russia-western-brands
On March 4, 2022, in the Russian capital, shoppers walk by a closed H&M store in a shopping mall in Vegas.

Thousands of Russians queued at Moscow’s crowded Pushkin Square on January 31, 1990, to enter the country’s first-ever McDonald’s. It was a watershed moment in the country’s culture. The Iron Curtain, which had been separating Eastern and Western Europe for decades, had just recently come down. Big Macs could now be served to Russian consumers by the fast-food business favoured by Americans and many others.

McDonald’s has nearly 850 locations around the country after 32 years. However, it was announced on Tuesday that their doors will be closing. McDonald’s, like many other major Western corporations such as IKEA, H&M, Coca-Cola, and Starbucks, has opted to halt business in Russia in response to Moscow’s invasion of Ukraine. PepsiCo has also announced that some of its goods, including as Pepsi Cola and 7-Up, will no longer be sold in the country.

Read :   Putin is described by Biden as a "murderous despot" and the Russian ambassador to the United Nations will not seek a vote on the widely panned Ukraine proposal

Of course, Russians have the option of eating and shopping elsewhere; since the collapse of the Soviet Union, several domestic chains have sprouted across the huge country. However, these worldwide firms’ decision to stop doing business in Russia, which came after many rounds of harsh Western sanctions and widespread public pressure on moral grounds, still marks the end of an era.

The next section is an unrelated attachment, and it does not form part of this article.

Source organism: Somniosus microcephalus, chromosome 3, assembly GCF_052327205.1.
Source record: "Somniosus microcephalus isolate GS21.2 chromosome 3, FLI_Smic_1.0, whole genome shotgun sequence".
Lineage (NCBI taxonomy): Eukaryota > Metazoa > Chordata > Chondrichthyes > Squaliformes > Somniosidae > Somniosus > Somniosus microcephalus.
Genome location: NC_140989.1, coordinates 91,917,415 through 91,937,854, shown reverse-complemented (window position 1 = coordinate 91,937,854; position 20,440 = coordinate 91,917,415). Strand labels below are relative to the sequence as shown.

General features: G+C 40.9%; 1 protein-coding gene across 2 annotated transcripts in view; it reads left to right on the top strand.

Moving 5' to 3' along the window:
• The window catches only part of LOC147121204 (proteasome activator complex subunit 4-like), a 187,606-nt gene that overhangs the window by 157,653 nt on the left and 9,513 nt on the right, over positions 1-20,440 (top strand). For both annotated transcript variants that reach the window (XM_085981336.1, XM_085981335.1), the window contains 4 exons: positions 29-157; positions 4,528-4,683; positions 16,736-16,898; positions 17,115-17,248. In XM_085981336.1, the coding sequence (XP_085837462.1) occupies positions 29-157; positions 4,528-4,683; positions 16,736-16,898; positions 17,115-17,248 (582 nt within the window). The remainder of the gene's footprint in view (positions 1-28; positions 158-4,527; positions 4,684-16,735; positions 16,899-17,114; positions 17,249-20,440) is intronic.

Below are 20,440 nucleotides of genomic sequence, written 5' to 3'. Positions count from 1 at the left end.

“Coca-Cola, Pepsi, and McDonald’s were emblems of Russia’s westernisation and opening to the rest of the globe. And the fact that these enterprises are departing… indicates and emphasises the amount to which Russia is closing in on itself “Gulnaz Sharafutdinova, a Russian politics professor at King’s College London’s Russia Institute, agreed.

Read :   The sanctions waiver for Iran has been reinstated by the Biden administration

The first McDonald’s on Pushkin Square, known to Russians as Pushkinskaya Square, had 700 seats and was the company’s largest store anywhere in the globe for many years. McDonald’s was seen by young middle-class Russians growing up in the 1990s as a hip and alluringly foreign place to celebrate memorable birthdays with pals.

As the twenty-first century progressed, the chain became a less potent icon of American culture, but it remained a popular hangout for Russian college students looking for cheap lunches or dates, as well as a quick and inexpensive dining alternative for others. Tens of thousands of Russians were employed as a result of its branches.

Read :   In Ukraine's protracted struggle against Russian aggression, Trump has been on Putin's side

All of that is no longer the case, at least for the time being. “Our values mean we can’t ignore the needless human suffering unfolding in Ukraine,” McDonald’s CEO Chris Kempczinski wrote in a statement to employees on Tuesday, announcing the company’s decision to suspend operations in the country. He went on to say that it was “difficult to predict” when the company’s restaurants would reopen. McDonald’s has yet to respond to CNN’s request for confirmation of the final closing date for its restaurants.

Read :   Stunning throwback video of Kiara Advani going viral on Net, Watch

“How long it takes Russia to go through the difficult, dark, toxic authoritarian-slash-totalitarian dictatorial period will depend on how long it takes Russia to go through the difficult, dark, toxic authoritarian-slash-totalitarian dictatorial period.” “We’re also fairly clear that changing our ways will take a lot of effort — social, political, economic, and leadership effort.”